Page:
Anyone who dares to pretend that this kind of ranting is expressing one’s right to ‘freedom of speech‘ must be clinically insane. This is outright racism, and it is illegal. Fingers crossed that the police don’t let this one slip. An example has to be made of the ‘racist tram lady’, to show others like her that they are wrong.

Correction: SeekTheSeventh had not intended the comment to agree with the ‘racist tram lady’. They in fact had wanted to express the opposite. Thanks for emailing me.

From one Brit to another: response to ‘racist tram lady’

Tram Lady,

Firstly, I am British. If I were on that tram when you were performing your bigoted speech, you probably would have shouted “and you’re not English either, are ya?” at me too. But I was born and brought up in Kent.

Personally, I still consider those who have lived in the UK for a while, and who have become a part of our society, as fellow Brits. But there is no argument when it comes to whether people like me (non-white Brits) are British or not. Of course we are.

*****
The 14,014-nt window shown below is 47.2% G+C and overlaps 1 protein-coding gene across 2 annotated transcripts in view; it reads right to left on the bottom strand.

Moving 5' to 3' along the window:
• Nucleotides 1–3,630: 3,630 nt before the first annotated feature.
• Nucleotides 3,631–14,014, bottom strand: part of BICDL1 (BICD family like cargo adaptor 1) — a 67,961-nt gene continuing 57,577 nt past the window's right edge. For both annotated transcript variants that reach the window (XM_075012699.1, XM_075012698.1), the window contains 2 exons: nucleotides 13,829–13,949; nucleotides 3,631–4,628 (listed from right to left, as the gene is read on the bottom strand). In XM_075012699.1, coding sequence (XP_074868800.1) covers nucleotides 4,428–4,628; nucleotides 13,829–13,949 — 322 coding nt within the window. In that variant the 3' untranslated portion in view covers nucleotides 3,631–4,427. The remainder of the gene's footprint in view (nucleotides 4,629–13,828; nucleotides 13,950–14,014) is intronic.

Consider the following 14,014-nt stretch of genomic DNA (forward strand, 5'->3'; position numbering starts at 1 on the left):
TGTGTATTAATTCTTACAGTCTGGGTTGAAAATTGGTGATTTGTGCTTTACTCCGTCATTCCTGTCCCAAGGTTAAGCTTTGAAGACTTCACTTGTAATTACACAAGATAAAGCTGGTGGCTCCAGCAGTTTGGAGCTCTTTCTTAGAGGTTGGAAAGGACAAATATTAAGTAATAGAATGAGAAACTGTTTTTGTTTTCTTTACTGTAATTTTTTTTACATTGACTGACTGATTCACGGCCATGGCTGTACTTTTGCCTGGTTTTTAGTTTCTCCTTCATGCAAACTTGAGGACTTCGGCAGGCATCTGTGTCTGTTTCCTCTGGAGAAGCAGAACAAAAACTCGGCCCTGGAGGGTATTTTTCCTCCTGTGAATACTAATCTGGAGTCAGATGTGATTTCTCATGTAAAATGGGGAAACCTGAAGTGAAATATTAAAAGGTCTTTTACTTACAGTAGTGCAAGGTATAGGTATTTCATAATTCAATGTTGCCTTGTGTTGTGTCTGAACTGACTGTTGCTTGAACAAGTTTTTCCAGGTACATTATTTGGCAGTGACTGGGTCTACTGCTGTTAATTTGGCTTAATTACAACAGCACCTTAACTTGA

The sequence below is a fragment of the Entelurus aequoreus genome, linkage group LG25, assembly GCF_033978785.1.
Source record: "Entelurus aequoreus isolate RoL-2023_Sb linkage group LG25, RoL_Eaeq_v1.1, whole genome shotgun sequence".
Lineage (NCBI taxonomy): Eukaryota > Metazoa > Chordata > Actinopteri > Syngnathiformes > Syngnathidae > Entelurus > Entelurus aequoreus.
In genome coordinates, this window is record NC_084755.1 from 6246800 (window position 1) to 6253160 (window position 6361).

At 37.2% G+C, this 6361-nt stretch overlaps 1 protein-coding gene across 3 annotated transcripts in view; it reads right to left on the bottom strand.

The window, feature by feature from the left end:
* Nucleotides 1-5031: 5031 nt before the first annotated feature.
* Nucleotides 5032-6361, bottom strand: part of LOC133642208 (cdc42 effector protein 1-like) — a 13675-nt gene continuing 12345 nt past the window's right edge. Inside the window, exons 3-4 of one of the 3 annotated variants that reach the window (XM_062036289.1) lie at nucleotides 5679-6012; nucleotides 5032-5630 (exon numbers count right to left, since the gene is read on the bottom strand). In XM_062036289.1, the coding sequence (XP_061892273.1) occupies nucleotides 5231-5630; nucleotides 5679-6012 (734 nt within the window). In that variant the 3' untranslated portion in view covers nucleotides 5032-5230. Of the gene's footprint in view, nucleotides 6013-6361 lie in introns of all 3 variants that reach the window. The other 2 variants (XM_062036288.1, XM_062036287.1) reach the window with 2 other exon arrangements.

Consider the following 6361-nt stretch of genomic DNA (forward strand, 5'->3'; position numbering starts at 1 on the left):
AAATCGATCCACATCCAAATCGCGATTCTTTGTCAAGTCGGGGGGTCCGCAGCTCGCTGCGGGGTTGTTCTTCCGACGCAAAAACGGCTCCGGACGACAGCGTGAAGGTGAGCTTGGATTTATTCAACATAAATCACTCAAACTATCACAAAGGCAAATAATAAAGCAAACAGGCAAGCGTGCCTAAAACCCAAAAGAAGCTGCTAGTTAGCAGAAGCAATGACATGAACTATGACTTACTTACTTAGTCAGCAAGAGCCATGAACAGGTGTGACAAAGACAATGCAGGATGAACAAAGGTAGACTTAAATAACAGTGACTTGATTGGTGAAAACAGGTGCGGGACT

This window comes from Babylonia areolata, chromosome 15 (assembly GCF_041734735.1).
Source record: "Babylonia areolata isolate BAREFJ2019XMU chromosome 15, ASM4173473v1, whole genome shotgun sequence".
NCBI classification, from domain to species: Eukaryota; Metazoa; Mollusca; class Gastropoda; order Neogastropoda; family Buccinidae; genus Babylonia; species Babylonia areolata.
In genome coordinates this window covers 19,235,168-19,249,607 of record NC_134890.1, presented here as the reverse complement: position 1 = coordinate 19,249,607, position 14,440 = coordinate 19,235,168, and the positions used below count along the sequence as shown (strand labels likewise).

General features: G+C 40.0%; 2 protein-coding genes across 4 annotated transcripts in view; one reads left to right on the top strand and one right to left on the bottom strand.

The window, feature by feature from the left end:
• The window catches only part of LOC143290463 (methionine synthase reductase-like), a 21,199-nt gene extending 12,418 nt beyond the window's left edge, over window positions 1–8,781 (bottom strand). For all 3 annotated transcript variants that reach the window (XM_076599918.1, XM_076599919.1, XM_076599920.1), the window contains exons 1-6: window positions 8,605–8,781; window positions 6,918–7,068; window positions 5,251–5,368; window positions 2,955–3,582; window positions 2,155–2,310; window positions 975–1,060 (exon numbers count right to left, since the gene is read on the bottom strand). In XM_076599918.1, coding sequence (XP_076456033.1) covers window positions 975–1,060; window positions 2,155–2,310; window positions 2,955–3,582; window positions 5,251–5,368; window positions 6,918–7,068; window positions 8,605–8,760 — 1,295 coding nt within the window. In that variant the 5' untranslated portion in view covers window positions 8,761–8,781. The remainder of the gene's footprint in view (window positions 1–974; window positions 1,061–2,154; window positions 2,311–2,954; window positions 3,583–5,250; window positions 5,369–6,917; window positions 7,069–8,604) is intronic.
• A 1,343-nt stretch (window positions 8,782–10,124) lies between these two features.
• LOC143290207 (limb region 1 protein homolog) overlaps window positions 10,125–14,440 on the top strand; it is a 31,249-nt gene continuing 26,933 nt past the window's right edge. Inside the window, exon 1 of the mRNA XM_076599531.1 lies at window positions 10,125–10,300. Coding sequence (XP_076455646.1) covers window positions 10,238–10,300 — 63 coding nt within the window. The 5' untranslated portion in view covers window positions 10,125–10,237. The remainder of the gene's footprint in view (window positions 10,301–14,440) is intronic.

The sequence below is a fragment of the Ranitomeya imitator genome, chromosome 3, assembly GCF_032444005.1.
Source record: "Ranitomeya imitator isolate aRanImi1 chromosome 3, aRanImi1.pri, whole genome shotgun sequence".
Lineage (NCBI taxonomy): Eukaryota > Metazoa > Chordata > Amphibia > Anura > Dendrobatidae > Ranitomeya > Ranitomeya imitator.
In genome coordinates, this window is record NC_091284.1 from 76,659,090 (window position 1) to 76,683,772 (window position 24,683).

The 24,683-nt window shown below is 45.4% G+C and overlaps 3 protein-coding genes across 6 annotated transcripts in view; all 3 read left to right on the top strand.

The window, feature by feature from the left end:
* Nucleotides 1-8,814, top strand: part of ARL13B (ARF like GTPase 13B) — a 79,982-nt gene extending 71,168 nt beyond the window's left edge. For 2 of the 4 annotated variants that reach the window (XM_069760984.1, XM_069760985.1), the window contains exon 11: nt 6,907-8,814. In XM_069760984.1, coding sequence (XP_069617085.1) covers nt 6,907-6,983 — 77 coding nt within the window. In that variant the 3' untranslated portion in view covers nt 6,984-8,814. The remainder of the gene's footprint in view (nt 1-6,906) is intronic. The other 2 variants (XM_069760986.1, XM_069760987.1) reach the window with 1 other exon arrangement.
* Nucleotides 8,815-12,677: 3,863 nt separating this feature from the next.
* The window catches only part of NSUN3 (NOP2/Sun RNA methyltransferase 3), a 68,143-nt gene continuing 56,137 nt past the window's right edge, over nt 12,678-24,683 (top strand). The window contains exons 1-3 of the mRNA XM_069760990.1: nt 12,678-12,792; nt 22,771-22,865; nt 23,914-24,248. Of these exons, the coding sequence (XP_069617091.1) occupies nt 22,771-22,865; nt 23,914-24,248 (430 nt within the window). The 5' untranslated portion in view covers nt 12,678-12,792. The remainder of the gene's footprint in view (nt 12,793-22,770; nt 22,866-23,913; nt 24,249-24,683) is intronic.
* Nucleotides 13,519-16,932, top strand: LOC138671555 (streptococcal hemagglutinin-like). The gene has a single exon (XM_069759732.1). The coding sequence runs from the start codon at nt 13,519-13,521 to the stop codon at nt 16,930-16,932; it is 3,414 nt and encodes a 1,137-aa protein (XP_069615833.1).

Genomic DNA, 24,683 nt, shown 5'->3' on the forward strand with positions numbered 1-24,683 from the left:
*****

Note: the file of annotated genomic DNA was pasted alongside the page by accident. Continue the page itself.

I love MY Britain. A Britain which is decades ahead of where your conscience seems to be stuck. Today’s Britain is trying to be and should be a melting pot of cultures and backgrounds, that combine to make a strong and active nation. But thanks to people like you, it’s impossible to unite.

What have you done for “your Britain”? Not that I like to make assumptions, but in the intoxicated state you were in, I doubt very much.

What have people like me done for our Britain is more the question. Like-minded white and non-white British people are doctors, teachers, engineers, policemen, firemen. We are an irreplaceable part of British society.

Watching you slur your vile words while your son sits on your lap, made me feel physically sick. Don’t ever utter the words “freedom of speech“. Thankfully, even someone you do consider to be English, told you that you were wrong. And for the sake of irony, I hope the policeman who arrested you was black.